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Depression is a plague of the present time. It is twice as common in women as it is in men. Postpartum depression is one of the most common complications of childbirth (Glasser, et al., 2013). Postpartum depression is a non-psychotic depression, which manifests and progresses within one year after childbirth; it needs correct diagnosis, identification, and adequate treatment. The birth of a baby may happen to be a rather stressful occasion, it may appear not a lovely fairy-tale, but a cruel surprise with anger, sadness, inability to sleep, to eat, etc. Postpartum depression is harmful not only for a woman herself; it also selectively negatively influences on mother-child relations and so on emotional, physical, and cognitive development of a child as well (Letourneau et al., 2012). Cognitive, interpersonal, and behavioral problems were described in children of mothers with postpartum depression. Postpartum depression is a cross-cultural form of major depressive disorder that affects some 13% of women after childbirth and can have serious consequences for the mother, her child, her partner, and family in general. The diagnosis and treatment of postpartum depression are important and essential affairs. The problem of postpartum depression is an actual one, because of postpartum depression prevalence, its negative social consequences, and its negative influence on the child development. Postpartum depression is a serious social problem of nowadays and it has to be solved.

The aim of the paper is to reveal and discuss risk factors of postpartum depression, to discuss its influence on the health of the whole family and on the development of a child.

Postpartum Depression and the Family

Postpartum depression is a great social problem, because it destroys not only woman herself, but it also aggravates relations between the mother and all the members of the family, and may lead even to divorce, to child neglect, etc. The severity of postpartum depression may be complicated by the relationship with women’s partner (Letourneau et al., 2012). Mother’s postpartum depression deeply influences on emotional, cognitive, and social development of a child. Even in the case of mother’s mood improvement, the processes in the child are nearly irreversible. Children of mothers with postpartum depression usually have problems with sleep; they cry for a long time, they are irritable on one hand and more inactive on another. They are less responsive to the facial and vocal expression (Letourneau et al., 2012). The level of stress hormones is increased in such babies.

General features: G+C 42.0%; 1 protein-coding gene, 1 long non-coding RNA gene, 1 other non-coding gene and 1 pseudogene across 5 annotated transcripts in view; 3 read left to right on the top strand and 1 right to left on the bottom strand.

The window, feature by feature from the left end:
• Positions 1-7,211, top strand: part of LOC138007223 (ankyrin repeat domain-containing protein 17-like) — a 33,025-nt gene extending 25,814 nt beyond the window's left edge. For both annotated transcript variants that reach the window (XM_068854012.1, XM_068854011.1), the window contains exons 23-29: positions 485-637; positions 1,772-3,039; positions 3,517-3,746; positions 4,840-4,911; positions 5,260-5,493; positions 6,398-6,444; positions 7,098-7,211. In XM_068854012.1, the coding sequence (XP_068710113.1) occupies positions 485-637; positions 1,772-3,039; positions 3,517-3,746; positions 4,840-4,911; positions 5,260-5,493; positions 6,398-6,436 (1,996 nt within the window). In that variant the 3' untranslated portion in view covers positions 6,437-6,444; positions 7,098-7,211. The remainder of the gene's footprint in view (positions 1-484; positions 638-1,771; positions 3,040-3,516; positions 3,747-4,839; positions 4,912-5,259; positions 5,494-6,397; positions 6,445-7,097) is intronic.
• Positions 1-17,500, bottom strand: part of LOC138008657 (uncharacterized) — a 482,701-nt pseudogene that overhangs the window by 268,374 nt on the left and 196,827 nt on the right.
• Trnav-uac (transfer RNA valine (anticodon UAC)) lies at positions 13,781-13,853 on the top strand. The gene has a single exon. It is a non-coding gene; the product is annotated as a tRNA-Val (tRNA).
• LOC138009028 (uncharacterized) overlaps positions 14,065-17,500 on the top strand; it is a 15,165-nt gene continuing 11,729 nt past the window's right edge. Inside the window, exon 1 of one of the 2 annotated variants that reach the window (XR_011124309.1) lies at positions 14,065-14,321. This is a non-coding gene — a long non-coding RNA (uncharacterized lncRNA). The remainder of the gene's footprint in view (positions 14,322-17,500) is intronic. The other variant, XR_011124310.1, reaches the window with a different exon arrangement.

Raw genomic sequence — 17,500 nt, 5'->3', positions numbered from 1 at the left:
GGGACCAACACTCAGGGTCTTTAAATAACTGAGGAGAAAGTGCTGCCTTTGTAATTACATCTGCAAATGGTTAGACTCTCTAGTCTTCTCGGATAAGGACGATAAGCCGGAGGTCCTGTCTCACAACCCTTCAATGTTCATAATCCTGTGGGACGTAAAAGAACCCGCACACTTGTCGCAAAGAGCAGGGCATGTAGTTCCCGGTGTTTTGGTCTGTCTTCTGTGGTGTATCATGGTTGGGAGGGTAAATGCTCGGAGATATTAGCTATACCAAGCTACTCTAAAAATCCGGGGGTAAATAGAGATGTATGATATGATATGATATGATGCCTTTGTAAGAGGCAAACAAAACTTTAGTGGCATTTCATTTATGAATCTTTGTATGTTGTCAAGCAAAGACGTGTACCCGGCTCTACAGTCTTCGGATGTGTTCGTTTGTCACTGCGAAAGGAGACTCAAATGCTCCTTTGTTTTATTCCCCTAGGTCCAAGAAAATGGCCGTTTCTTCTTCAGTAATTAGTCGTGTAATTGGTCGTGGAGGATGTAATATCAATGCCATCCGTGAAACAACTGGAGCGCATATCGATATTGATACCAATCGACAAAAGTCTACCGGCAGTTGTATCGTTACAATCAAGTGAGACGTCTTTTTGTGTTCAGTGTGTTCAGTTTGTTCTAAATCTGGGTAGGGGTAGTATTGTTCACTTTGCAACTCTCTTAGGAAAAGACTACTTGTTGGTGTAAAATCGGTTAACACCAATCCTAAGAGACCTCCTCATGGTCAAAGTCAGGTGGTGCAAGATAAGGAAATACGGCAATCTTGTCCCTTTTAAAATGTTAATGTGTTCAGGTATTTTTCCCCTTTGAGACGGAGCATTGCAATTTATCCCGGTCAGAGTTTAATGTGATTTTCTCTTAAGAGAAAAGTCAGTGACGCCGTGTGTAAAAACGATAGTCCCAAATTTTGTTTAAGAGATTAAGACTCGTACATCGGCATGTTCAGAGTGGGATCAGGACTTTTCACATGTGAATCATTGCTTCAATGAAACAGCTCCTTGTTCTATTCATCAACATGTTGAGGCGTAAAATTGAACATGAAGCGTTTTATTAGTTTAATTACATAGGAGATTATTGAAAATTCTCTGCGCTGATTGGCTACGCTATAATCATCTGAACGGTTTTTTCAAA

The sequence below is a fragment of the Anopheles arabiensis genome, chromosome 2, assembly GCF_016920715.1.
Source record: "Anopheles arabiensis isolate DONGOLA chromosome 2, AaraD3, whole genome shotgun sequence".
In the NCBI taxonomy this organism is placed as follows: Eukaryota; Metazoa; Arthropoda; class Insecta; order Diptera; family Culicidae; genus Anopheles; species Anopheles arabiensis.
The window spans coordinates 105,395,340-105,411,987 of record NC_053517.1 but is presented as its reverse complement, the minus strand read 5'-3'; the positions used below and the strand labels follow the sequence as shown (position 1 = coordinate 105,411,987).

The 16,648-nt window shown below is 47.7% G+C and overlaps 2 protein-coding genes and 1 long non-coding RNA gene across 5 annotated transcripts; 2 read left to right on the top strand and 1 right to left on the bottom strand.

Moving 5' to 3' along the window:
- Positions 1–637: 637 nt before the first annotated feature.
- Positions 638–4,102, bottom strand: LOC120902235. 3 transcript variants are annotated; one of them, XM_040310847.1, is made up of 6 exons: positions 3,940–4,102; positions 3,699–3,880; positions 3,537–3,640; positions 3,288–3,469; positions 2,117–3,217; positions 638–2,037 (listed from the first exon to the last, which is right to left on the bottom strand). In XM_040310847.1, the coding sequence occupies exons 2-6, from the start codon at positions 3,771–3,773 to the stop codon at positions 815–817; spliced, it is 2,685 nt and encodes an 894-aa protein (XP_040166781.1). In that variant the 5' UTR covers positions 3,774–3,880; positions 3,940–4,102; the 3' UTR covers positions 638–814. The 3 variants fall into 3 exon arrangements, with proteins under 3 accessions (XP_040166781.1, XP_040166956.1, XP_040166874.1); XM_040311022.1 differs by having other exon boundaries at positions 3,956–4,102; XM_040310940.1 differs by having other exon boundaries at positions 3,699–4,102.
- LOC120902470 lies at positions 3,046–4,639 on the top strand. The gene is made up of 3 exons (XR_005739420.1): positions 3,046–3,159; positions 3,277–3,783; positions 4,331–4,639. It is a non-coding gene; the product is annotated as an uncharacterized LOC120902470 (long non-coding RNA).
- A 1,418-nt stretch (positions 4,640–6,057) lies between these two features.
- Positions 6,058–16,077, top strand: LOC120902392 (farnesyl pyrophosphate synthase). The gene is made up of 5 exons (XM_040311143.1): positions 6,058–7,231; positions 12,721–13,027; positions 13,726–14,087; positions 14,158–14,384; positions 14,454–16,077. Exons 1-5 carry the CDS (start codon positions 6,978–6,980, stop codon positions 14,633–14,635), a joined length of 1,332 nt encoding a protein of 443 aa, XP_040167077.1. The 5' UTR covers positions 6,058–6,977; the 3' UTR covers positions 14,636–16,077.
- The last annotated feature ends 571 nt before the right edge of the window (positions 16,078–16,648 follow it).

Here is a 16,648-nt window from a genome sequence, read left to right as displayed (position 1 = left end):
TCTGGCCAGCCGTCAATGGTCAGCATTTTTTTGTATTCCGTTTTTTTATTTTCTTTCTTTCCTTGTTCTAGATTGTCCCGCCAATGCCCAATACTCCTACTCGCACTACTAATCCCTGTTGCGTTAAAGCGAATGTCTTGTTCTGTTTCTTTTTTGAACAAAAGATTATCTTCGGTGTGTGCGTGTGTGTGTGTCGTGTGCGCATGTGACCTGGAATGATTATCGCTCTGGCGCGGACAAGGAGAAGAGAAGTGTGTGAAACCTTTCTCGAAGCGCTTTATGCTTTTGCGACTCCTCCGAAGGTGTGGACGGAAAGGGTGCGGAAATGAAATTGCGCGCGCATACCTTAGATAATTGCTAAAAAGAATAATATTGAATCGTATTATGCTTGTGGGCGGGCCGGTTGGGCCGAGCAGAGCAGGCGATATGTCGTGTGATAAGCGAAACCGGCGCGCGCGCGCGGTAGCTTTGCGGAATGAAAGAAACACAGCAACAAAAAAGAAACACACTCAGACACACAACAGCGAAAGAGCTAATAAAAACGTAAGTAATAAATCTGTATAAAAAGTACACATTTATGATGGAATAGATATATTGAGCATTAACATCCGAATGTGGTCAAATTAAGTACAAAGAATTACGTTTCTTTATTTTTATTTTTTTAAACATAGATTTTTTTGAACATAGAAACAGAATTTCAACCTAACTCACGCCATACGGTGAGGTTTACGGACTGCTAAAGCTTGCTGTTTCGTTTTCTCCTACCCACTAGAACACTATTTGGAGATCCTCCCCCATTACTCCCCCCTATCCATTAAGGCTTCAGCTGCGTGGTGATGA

Diagnosis of Postpartum Depression

Some slight residual symptoms of depression or blue mood are typical in women within a year after childbirth. In 50-80% of deliveries “postpartum blues” may take place. They last for several days and are non-psychotic. In 10-20% of deliveries episodes of depression take place, they last for weeks and months. Psychotic episodes are identified in 0,1-0,2% of deliveries (Glasser, et al., 2013). The risk of postpartum depression development is highest within first three months after childbirth; it slightly decreases during the next four months up to the seventh month postpartum (Glavin, 2012). It is very important not to miss signs of postpartum depression in order to give the women adequate and professional help, because postpartum depression is usually undiagnosed; therefore, untreated even in patients with multiple visits to healthcare providers.